Gulf Place

Gulf Shores, Alabama


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Fort Morgan

Fort Morgan is a 3rd System Coastal Defense Fort and it was built after the War of 1812 when Congress realized the southern and eastern coastlines needed stronger fortifications. Construction began in 1819, the Fort was named in 1833 and it was completed in 1834.

Fort Morgan was named for a Revolutionary War hero named General Daniel Morgan. It was designed to protect Mobile Bay and the star shape allowed the fort's defenders to concentrate heavy fire on any invading forces. 

Fort Morgan was active in the Civil War and Spanish-American War. It was also used as a training base during World War I. In 1941 the Fort was reactivated and manned by the Navy and Coast Guard before being deactivated in 1946 and turned over the State of Alabama.

It was during the well known Battle of Mobile Bay on August 5, 1864 that an 18-ship Union fleet commanded by Admiral D. G. Farragut was heading for Fort Morgan and the entrance to Mobile Bay. The Confederate soldiers at Fort Morgan opened fire. Shortly after this started the leading Union Monitor named the Tecumseh hit a mine (during this time mines were called torpedoes) and sank almost instantly. When the Union fleet hesitated Admiral Farragut gave the famous order of "Damn the torpedoes, full speed ahead !". The remaining ships made it past the fort, through the minefield and into Mobile Bay.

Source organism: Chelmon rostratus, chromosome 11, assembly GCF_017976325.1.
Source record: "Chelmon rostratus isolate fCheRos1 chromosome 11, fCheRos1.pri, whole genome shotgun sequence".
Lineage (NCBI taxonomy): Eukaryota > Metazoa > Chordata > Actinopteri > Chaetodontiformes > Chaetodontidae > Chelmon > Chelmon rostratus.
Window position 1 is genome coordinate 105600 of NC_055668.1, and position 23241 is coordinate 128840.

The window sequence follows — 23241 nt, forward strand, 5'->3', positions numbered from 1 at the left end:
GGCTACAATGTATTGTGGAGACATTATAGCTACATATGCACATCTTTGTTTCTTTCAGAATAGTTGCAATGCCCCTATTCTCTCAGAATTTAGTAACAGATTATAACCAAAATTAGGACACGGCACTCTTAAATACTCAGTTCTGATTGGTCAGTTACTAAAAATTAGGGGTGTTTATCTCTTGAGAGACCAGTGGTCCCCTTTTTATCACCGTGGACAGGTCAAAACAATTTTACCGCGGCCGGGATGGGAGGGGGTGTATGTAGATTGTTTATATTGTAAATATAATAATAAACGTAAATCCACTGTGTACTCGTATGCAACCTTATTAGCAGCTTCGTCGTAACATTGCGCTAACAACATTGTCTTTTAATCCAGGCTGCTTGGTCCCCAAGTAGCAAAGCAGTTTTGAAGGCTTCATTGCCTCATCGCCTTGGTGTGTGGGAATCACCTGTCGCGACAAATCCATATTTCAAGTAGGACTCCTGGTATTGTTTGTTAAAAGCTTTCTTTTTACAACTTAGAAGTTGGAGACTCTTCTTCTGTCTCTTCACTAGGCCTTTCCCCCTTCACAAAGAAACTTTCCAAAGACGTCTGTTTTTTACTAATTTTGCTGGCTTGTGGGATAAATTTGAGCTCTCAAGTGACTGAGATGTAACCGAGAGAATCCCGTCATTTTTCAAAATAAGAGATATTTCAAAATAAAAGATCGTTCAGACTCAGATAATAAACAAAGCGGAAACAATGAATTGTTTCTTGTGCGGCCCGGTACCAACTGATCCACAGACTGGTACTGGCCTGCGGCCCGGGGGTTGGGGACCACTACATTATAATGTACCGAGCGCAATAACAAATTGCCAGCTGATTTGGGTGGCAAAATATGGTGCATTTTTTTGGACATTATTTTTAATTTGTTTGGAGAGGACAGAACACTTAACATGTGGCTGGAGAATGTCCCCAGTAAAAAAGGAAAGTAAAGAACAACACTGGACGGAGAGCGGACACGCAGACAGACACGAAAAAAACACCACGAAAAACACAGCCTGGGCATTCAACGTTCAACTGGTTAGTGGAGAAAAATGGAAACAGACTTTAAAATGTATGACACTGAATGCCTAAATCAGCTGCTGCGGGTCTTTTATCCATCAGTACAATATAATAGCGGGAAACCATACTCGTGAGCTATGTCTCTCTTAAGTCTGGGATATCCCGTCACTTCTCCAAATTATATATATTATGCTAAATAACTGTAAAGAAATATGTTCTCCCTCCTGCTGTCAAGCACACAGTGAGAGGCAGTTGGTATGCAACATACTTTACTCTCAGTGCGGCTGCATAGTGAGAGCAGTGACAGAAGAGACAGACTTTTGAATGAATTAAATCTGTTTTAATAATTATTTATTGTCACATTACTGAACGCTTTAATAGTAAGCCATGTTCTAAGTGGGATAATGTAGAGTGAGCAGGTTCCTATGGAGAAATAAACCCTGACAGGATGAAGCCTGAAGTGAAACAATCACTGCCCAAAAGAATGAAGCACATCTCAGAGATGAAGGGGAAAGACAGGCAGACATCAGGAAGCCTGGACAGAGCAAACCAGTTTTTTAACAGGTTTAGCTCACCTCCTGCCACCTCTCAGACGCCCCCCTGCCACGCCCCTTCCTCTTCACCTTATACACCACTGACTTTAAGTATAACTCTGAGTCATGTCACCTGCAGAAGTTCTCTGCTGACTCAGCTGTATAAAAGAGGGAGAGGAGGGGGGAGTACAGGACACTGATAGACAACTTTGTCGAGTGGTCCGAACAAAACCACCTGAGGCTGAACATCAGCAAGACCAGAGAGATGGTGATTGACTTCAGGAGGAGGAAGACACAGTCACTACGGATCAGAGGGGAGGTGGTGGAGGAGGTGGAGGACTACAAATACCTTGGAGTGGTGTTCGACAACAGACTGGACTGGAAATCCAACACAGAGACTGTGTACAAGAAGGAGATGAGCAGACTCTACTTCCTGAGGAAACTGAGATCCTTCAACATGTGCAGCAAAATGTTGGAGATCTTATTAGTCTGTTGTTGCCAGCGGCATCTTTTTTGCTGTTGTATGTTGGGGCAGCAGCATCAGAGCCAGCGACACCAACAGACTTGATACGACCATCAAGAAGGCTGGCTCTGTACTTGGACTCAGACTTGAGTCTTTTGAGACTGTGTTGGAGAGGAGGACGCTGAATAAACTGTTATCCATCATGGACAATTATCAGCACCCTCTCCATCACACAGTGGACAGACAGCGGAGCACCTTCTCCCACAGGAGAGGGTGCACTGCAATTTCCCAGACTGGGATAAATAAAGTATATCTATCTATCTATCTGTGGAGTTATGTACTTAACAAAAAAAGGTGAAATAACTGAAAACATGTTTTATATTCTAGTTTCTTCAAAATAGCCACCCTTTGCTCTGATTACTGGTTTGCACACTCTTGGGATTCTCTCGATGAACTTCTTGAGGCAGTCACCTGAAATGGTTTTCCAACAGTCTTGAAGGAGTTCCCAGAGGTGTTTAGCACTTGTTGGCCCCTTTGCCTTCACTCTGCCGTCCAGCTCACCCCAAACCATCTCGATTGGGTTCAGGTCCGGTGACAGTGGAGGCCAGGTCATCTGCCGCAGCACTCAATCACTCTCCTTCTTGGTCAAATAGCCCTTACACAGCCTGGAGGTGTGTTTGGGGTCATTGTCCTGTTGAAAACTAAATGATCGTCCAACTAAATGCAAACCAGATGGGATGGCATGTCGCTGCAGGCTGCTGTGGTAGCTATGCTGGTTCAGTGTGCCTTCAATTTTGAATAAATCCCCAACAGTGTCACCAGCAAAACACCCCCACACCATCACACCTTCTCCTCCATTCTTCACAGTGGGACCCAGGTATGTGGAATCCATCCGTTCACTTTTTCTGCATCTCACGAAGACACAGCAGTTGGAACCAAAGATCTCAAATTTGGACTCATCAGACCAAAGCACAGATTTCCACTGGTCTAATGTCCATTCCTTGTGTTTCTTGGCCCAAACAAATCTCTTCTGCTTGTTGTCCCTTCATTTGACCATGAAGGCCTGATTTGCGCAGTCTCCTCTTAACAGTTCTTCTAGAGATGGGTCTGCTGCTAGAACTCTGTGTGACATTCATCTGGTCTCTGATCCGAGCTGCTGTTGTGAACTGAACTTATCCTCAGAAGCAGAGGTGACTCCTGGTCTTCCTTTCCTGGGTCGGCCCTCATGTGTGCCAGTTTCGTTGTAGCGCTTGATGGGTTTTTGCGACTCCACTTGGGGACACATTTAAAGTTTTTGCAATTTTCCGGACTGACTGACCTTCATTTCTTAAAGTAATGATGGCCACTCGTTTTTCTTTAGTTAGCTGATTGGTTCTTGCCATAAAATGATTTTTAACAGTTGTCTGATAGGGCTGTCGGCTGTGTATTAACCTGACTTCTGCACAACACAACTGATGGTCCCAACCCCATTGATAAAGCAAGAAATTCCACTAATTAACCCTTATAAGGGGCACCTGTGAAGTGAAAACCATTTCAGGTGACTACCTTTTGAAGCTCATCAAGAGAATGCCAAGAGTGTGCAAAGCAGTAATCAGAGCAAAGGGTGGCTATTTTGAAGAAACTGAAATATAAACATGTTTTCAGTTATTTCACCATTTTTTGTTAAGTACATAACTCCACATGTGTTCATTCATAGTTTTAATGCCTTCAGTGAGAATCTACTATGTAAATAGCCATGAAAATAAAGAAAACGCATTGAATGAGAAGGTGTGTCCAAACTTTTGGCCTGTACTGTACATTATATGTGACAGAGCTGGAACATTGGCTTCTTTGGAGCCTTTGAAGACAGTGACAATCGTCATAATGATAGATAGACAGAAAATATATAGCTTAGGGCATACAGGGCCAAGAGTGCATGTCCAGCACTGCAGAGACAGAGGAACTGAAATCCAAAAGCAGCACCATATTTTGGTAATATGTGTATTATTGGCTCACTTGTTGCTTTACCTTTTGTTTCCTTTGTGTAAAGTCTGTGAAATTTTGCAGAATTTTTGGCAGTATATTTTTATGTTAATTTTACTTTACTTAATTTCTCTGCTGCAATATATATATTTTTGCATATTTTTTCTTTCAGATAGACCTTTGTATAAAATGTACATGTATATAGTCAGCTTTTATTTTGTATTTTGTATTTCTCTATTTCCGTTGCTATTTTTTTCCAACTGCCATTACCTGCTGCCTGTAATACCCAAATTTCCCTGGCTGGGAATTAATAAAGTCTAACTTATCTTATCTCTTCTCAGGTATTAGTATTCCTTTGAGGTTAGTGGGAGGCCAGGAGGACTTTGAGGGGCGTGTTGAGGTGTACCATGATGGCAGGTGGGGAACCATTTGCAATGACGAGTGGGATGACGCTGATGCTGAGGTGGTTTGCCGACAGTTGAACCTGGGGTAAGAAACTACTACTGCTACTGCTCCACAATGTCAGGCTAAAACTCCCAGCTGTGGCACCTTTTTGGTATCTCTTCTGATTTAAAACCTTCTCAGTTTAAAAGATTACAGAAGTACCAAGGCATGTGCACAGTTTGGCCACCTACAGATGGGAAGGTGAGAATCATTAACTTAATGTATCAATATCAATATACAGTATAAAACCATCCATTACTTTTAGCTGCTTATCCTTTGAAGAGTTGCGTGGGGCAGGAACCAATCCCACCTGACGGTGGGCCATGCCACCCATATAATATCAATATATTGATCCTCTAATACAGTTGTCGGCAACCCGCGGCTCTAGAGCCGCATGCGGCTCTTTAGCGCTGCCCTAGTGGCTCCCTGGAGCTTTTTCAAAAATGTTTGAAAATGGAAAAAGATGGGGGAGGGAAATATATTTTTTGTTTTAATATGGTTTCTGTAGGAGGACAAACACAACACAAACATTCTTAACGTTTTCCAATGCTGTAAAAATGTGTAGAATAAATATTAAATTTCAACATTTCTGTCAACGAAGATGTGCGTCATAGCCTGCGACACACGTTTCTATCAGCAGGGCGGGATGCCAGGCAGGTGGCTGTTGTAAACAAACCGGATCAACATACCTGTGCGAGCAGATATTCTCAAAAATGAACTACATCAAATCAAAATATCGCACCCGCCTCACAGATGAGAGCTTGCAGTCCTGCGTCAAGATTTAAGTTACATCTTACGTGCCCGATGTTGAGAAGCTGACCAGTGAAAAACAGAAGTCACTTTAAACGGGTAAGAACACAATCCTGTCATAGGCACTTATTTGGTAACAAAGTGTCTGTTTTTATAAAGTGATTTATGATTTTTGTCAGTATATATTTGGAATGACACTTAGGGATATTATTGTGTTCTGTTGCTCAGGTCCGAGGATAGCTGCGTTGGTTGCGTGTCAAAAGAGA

Civil War re-enactments are hosted at Fort Morgan and make a good day trip.

You can visit Fort Morgan for a nominal fee (less than $5 for Adults). There should be a sign at the gatehouse specifying where to go to pay.  There is also a museum where you can see historical items associated with Fort Morgan.

Fort Morgan Museum



Gulf Place Divider

Below is a pedestrian bridge that has been built on West Beach. Features like this are part of the Gulf Place master plan to connect our north and south Beach Blvd. properties. Click the photo to see a larger image.

pedestrian bridge gulf shores, alabama



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